language for its "scientific and intellectual ability" (Samir Syrian/Algerian). Such immigrants

anticipate teaching Arabic not only at a basic level but also at the level where one can excel in

using it to speak and write, that is, at a high level of proficiency. Lamia, a second generation

Algerian American, imagines her toddler learning it at the level of intellectual proficiency. For

her, reading and writing Quran is basic, however a deeper learning is still required. She says:

I think it is good to learn [Arabic] as much as possible because I see it with myself. I am
able to read any book in Arabic [Such as] religious books. [My ability to understand,]
depends on the books. If they are complex, I can understand parts and some parts I can't.
But if it is basic, I can understand. I can get the jist of it (Lamia: Arab/Berber/American).

Although she is able to understand, for example, the context and meanings when reading Arabic

books, Lamia would like her daughter to become "better" than her. This is the story of a

successful second-generation parent that many new comers see as possible to achieve. Many

however don't know about the 'invisible work' (Okita 2002) that Lamia's parents had invested in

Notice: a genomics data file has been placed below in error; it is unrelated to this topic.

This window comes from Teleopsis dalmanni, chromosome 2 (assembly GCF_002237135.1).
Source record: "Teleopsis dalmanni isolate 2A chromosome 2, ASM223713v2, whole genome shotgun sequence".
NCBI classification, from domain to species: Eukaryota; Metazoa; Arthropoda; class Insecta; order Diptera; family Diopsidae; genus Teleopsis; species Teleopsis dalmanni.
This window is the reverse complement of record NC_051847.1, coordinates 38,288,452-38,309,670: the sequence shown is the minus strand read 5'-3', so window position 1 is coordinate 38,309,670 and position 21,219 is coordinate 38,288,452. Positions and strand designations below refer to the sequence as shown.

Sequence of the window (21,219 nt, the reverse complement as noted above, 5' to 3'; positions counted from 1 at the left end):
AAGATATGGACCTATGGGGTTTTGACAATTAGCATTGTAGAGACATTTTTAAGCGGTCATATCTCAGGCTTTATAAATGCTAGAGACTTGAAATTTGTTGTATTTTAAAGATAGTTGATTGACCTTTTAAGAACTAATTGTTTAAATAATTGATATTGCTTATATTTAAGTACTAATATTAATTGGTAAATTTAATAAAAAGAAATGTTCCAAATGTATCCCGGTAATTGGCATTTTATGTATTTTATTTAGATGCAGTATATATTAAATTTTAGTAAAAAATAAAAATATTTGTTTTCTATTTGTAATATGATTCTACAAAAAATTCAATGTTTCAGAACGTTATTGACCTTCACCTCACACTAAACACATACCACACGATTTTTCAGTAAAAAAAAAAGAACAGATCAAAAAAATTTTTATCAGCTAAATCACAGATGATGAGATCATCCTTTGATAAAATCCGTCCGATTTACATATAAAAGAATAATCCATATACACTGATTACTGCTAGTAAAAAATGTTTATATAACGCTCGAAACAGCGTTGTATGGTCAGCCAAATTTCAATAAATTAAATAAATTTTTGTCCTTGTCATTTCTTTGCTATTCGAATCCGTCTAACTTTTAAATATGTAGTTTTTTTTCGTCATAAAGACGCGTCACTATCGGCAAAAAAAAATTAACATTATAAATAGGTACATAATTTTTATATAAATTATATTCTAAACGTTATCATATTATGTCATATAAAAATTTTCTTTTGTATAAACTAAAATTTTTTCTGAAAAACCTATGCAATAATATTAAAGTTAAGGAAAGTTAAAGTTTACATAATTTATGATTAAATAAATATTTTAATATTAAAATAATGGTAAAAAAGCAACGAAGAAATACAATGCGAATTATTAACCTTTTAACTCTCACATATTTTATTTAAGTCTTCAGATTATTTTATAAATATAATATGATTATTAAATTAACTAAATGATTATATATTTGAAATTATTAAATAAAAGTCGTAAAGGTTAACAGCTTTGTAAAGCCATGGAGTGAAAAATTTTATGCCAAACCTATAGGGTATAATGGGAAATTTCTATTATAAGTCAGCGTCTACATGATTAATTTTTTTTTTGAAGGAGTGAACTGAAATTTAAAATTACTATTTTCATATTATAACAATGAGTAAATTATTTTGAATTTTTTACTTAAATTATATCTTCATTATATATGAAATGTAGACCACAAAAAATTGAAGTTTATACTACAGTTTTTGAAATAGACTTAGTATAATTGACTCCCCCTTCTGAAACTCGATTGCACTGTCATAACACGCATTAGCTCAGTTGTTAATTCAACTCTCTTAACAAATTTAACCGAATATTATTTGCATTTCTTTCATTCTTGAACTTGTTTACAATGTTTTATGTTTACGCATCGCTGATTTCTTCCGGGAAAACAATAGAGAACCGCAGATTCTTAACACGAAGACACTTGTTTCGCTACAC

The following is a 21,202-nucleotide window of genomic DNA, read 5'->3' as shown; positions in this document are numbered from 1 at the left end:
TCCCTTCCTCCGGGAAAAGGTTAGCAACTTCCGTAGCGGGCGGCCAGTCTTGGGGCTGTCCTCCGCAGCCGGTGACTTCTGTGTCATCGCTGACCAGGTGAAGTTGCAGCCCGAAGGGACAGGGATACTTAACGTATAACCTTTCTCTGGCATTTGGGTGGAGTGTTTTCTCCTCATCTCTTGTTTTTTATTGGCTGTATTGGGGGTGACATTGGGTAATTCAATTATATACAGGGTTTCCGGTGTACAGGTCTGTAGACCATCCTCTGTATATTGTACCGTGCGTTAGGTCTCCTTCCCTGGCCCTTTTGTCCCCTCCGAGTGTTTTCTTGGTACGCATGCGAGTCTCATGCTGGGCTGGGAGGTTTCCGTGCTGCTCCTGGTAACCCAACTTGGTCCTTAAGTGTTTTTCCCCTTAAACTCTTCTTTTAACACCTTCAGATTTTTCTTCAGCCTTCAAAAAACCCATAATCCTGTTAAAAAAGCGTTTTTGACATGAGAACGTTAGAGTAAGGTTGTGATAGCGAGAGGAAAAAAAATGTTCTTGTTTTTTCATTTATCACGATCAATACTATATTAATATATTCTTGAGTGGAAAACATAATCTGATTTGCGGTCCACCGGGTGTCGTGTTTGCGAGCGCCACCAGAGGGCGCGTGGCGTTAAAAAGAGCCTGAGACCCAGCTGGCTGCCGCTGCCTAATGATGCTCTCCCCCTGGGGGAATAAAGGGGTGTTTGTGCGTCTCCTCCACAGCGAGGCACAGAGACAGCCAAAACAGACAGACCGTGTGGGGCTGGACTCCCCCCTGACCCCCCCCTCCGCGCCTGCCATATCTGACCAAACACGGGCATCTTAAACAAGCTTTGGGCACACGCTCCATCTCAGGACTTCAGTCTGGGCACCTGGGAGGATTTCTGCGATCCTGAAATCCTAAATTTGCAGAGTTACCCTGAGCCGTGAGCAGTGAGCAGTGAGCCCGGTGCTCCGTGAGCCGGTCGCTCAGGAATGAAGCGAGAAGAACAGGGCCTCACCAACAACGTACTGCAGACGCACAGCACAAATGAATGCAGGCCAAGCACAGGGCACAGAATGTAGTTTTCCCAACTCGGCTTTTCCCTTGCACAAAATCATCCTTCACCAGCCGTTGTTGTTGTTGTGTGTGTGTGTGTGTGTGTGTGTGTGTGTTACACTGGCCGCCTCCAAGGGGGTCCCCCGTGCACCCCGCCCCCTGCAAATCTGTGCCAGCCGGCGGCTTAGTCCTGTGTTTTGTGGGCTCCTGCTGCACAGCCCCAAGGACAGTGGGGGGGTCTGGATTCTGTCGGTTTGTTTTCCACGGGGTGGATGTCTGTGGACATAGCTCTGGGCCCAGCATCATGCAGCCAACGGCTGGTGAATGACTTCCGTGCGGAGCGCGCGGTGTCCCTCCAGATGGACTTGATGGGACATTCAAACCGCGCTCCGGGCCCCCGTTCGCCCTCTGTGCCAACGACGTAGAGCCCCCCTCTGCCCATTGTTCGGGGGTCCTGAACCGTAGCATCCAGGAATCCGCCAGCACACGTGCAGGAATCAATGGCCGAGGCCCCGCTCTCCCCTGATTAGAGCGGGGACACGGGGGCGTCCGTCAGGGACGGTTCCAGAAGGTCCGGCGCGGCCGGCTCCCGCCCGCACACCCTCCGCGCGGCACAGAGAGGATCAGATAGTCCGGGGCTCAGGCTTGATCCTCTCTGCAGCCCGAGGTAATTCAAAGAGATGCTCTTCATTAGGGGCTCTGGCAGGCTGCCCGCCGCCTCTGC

her to make her who she turned out to be. Such an achievement is realized with a clear









'perception of self and place' (Casey, E. S. 1996) as well as strong dedication to cultural

maintenance in the Diaspora. One can only wonder whether, as a new couple, Lamia and Nuwar

would be able to achieve what the first immigrant parents did.

Arabic and religious continuity

Whereas many Algerians consider Darj a as the maintainer of cultural continuity between

the Diaspora and the homeland and roots, they valorize Arabic as a means for preserving their

religious identity. "Hiya Halaqat al waSI bid-deen (MSA)-[Arabic] is the link to the deen

(Islam as a way of life)," says Samir. Following Anderson's 'imagined communities' (1991), I

would say that Arabic is collectively imagined and remembered as the bond between Algerians,

other Arabs, and Muslims in general. This connection extends over thousands of years in sharing

a strong past that originated in Arabia and stretched to many world regions with the flourishing

of Islam as a religion and a civilization. This standing is not only achieved as a result of its use in